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modern ms manners: a note on office etiquette

According to the Australian Bureau of Statistics, 37% of the Australian labour force were working as either professionals or in an administrative/clerical role as at August 2011. This means that about one in three Australian workers are operating within some sort of corporate office. I am one of those ‘one in three’.

Working in an office for a living, it can be hard at times to not feel like a drone. You go to the office in the morning, spend all day at your desk in your office within the office and at lunch time you head to the office staff room to speak with your office colleagues about all manners of office-based things. Then, at the end of a big office-confined day, you and your fellow colleagues leave the office for the day, ready to start it all again tomorrow.

I concede this is an oversimplification of many workplaces and I have no doubt that there is probably a lot more going on in people’s jobs. That said, I do feel there are certain office nuances that are universal across all corporate workplaces, irrespective of their profession. This inevitably means that there is a certain standard of behaviour that one should expect when working in an office. Having now been an office worker for approximately six years, I have some advice for those who might find themselves beginning to venture into an office career.

Your technology will almost always fail:

Computers can do wonderful things. You know this, I know this. However, there is something about having to rely on a computer in your office which will suddenly mean that this amazeballs piece of human ingenuity will stop functioning without reason. Be prepared for this to often happen in times of great emergency and/or stress. If you find yourself in this situation, do not panic. This is a great time to work out how to use that phone with all the crazy different extensions and attempt to contact your IT department.  Should your office fail to have an IT department on staff, I suggest asking one of your colleagues how to best deal with the situation. More often than not, they themselves have learnt the value of wiggling certain cables around that magical number of times which apparently fixes the problem.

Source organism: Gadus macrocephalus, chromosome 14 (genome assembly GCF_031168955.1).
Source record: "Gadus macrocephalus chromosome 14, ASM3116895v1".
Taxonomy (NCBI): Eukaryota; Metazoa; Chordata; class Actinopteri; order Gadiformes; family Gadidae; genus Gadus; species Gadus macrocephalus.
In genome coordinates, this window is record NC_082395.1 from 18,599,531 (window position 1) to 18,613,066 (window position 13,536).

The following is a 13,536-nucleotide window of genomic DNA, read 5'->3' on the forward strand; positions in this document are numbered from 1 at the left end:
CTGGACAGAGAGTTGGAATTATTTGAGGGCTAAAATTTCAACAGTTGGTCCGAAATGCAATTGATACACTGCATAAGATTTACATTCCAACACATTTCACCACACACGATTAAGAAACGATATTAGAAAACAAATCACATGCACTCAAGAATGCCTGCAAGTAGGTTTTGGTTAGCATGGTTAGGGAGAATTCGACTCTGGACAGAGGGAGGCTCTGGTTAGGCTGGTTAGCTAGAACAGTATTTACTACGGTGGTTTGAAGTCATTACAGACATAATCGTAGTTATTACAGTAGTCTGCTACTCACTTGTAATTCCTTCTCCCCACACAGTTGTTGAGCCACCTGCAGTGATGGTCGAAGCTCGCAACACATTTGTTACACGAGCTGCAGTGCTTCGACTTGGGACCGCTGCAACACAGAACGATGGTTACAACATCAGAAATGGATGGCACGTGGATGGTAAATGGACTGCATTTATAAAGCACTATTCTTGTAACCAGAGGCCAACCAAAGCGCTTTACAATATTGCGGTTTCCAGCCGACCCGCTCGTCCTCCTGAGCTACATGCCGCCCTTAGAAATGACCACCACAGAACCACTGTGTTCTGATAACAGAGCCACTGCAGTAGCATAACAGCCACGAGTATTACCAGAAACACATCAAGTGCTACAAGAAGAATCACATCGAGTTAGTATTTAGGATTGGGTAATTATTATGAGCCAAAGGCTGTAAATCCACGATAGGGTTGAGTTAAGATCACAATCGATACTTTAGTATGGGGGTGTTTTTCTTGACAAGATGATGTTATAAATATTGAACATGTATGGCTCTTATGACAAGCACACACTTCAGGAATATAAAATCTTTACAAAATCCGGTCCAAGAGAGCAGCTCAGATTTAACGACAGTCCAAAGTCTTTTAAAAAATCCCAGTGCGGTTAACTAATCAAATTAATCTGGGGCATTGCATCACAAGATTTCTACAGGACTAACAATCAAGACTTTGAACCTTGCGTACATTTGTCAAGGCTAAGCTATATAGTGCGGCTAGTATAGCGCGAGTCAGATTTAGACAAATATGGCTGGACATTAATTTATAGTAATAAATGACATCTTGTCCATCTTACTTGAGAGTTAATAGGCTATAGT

Similarly, it is important to realise that your printer is predisposed to jamming. The sooner you accept this, the less stressed you will be when this happens every time you are rushing to get a brief in. Even if you work in a super fancy office which has been able to find money in the budget to invest in a flash, non-jamming printer, it will jam. Or at least it will think it is jammed, even though you have gone through all the troubleshooting screens several times and are yet to find the supposedly stuck piece of paper, despite now being covered in printer ink.

The reasons for this are unknown and subsequently provide great topics of conversation for water-cooler talk. It is important to try to keep your cool when confronted with these problems. Sure, there are times when we would all want to kick and scream and yell at our printer/computer/photocopier, but to people outside of the photocopy room, all this sounds like is that you are engaged in some sort of violent attack. Remember Natalie’s advice to Harry from In Bruges about getting frustrated over inanimate objects.

Develop a penchant for caffeinated drinks:

Not only will this help as you combat the increasingly unidentifiable mass of paper that is your in-tray, but it also provides an opportunity to get up out of your chair and stretch your legs. Use this time to mingle with any colleagues you see in the staff room. Take advantage of that earlier computer malfunction to strike up a conversation.

Avoid the temptation to swing on your office chair:

Remember, you are a grown up now and so it is important to maintain an element of professionalism in your day to day work. Besides, all you will end up doing is smashing your knees against the chest of drawers next to you. Trust me…

Keep the staff room clean:

I know you are really busy. I know the day has been hectic and that you are rushing to get things finished whilst the system is back online. But really, does that excuse you from failing to take that extra bit of effort in placing your dirty cup in the dishwasher, as opposed to just leaving it on the sink? Leaving melted food stuffs on the grill is also a no-no. You are not Jamie Oliver developing a delicious char on your gourmet barbecue.  What you are developing is an enticement for ants.

Sure, tidying up after yourself may not be a part of your job description, but I am pretty sure that unless you are actually working in a kitchen as a designated dish washer, it is not part of anyone’s job description. It is called being a courteous and fully functional human being who does not like mould.

Speaking of mould, you should probably not have any of this in your fridge unless you work with scientific specimens. A good rule of thumb is if something once was a solid and is now a liquid, it is probably okay to just throw it out.

By following the simple steps above, you will soon find yourself loving your office job as much as Michael Scott.

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